Grape pruning methods can affect Botrytis bunch rot
The vineyard training/pruning system can dramatically influence the amount of Botrytis bunch rot. Trying to achieve better light reception can impede air movement and result in greater incidence of rot.
Researchers recently concluded that growers can manage a vine's microclimate to reduce the development of Botrytis bunch rot in vineyards by increasing the air movement around clusters. Differences in Botrytis severity were further noted during a study of different trellis heights and different training and pruning methods in a Santa Maria white riesling vineyard.
Previous data had focused on vine yield and fruit composition parameters. In 1985 the study was expanded to include the incidence of Botrytis bunch rot among the differently established vines.
The trial, established in 1982, consisted of three treatments (fig. 1): a low spur-pruned bilateral cordon at 36 inches with two kicker canes wrapped onto a wire 46 inches high; a high-cordon at 55 inches with no upper foliage support wires; and a high, headtrained, cane-pruned treatment at 55 inches, also without any additional upper wire. Treatments were replicated five times using five-vine plots in a completely randomized design.
Insufficient air circulation can promote Botrytis bunch rot in grapes. Proper pruning keeps the fruit bunches clear of enveloping leaves.
Fig. 1. Three training/pruning alternatives for grapevine (left: pruned vine on trellis; right: cross-section of bearing vine).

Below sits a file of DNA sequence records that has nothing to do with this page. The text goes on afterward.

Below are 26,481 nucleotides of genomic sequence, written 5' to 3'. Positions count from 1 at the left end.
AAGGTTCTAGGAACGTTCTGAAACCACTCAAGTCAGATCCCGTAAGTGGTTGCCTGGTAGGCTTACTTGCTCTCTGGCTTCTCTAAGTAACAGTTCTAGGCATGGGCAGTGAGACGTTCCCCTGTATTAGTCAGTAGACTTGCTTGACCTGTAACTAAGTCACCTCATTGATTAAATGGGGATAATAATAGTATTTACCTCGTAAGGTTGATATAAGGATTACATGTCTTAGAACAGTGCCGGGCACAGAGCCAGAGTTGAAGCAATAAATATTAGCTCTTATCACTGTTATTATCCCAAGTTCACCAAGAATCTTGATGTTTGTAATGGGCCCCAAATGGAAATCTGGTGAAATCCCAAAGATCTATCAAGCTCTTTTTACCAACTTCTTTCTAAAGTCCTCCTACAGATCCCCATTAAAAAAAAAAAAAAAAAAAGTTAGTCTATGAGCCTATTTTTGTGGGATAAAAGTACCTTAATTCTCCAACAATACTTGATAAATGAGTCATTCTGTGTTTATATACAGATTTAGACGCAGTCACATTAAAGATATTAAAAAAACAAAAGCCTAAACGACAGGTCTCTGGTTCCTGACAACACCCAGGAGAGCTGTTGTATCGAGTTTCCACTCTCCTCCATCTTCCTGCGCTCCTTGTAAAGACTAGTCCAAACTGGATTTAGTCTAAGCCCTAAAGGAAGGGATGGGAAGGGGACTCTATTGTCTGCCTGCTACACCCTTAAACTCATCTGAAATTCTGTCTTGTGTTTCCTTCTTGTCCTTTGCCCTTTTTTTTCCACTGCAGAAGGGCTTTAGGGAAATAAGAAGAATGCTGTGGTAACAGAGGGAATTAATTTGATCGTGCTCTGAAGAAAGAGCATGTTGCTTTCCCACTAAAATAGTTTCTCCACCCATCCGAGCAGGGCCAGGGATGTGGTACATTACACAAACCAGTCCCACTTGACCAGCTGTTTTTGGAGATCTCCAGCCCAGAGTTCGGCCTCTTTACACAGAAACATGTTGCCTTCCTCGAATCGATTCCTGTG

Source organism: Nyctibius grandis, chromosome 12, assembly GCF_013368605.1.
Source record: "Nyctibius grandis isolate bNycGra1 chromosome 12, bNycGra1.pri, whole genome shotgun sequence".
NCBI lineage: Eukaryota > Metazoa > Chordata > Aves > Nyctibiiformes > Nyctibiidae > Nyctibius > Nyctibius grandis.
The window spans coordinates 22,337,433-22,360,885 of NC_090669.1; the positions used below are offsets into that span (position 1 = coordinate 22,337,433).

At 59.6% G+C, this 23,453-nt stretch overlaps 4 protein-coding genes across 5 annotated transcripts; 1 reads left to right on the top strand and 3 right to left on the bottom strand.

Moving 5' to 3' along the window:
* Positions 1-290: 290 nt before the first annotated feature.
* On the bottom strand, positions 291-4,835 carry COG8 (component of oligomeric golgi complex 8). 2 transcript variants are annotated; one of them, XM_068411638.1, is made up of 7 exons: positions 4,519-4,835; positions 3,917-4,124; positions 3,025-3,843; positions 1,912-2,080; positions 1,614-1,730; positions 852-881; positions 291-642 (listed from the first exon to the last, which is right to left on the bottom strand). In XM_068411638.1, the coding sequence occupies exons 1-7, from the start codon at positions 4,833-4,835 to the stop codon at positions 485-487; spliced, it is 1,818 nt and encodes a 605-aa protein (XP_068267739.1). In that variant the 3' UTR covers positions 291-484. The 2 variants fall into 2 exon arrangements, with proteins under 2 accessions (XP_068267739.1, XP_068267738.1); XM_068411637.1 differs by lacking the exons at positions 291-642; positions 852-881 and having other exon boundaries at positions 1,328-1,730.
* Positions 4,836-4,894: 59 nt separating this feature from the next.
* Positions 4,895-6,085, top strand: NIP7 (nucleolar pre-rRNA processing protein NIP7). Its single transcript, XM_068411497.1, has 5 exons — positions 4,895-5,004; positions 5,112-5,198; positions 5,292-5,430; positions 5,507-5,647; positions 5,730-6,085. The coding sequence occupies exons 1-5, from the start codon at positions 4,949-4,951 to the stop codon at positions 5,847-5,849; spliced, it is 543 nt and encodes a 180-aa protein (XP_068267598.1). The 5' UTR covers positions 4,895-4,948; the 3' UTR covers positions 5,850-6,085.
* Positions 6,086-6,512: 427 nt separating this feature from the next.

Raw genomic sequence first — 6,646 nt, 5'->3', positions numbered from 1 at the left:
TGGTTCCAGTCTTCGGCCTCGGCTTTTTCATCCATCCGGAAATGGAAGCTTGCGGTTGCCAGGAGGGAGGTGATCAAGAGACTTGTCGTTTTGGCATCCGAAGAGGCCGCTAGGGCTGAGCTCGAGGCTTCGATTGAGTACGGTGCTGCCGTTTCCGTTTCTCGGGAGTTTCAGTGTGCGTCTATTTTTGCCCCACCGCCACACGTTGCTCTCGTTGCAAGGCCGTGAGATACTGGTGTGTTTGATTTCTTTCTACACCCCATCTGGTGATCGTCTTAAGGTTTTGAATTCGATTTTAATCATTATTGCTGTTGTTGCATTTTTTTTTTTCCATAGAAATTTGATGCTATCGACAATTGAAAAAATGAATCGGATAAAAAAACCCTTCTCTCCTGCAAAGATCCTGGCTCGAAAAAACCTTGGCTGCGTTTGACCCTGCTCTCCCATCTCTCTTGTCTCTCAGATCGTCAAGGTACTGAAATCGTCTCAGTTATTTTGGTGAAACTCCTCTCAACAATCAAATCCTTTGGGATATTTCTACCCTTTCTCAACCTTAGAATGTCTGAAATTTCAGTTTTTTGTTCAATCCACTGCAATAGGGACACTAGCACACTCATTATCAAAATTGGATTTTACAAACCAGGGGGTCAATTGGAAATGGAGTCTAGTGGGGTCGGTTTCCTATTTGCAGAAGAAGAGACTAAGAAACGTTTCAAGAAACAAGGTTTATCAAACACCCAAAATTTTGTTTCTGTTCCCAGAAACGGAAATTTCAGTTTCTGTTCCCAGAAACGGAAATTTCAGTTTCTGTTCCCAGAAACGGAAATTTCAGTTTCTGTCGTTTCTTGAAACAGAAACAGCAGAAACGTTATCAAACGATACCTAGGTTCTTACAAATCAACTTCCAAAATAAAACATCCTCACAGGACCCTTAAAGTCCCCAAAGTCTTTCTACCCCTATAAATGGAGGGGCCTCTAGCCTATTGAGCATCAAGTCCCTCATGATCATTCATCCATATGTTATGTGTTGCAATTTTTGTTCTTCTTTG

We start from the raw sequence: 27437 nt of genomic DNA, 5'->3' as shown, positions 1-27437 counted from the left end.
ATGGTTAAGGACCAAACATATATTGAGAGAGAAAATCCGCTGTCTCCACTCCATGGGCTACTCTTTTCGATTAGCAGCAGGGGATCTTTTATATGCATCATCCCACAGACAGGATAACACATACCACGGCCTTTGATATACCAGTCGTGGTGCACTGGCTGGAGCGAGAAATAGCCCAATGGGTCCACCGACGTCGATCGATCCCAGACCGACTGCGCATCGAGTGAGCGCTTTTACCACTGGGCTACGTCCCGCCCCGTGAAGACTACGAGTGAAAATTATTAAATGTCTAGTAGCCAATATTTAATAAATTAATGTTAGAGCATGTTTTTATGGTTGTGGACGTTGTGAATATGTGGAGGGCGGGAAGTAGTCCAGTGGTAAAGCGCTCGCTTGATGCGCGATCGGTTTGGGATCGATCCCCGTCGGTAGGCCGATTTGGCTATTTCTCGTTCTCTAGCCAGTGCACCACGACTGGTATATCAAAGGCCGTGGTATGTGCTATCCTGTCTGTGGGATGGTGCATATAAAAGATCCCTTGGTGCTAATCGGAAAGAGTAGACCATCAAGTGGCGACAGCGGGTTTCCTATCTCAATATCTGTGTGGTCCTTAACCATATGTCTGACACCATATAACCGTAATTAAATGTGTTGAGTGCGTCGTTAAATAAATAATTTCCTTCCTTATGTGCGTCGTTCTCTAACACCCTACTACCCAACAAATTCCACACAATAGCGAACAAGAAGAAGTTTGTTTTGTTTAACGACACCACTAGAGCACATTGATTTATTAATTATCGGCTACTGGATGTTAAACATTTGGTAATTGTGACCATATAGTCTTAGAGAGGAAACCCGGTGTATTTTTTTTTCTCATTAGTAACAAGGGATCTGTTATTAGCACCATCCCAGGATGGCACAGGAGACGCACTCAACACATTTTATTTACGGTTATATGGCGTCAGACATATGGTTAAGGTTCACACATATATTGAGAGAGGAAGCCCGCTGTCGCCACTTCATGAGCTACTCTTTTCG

Each winter from 1982 through 1988, every vine was pruned to 70 buds. During the harvests of 1985-88, we scored the three middle vines of each five-vine plot for rot percentage and severity. Each cluster was harvested and individually assessed for presence or absence of rot, and the rot percentage was determined for each rotted cluster. Finally, harvest weights were taken for each plot in 1986, 1987, and 1988 to determine the percentage rot of the crop by weight.
It was hypothesized that the 55-inch vine training systems would place the vine canopy higher into the prevailing wind, resulting in better air mixing, less humidity, and less Botrytis bunch rot. However, the vines trained as high-wire cordons generally had significantly more rot than either the highwire cane or low-wire cordon systems.
Rot severity was significantly greater in the high-wire cordon vines than in the high-wire cane vines for 2 out of 4 years, and significantly greater than the low-wire vines for 3 out of 4 years (table 1). In most years, the high-wire cane system tended to have fewer rotted clusters, although only in 1987 was the difference significant.
In cross-section (fig. 1), you can see that a vine grown on the high-wire cordon system places the clusters in the middle of an enveloping canopy of foliage. In contrast, the clusters of vines grown on the high-wire cane and low-wire cordon systems actually fall away from and below most of the foliage, theoretically allowing better air movement around the clusters.
Attempts to increase sunlight penetration by growing grapevines on a high-wire, bilateral cordon, spur-pruned system actually harmed the crop by increasing the incidence of Botrytis bunch rot. Based on these results, a high-wire system should only be used either in conjunction with cane pruning or, possibly, with an additional foliage catch wire that will prevent the development of an enveloping foliage canopy that could foster Botrytis bunch rot.
The authors gratefully acknowledge the assistance and cooperation of Sierra Madre Vineyards, Dale Hampton, and Lon Fletcher.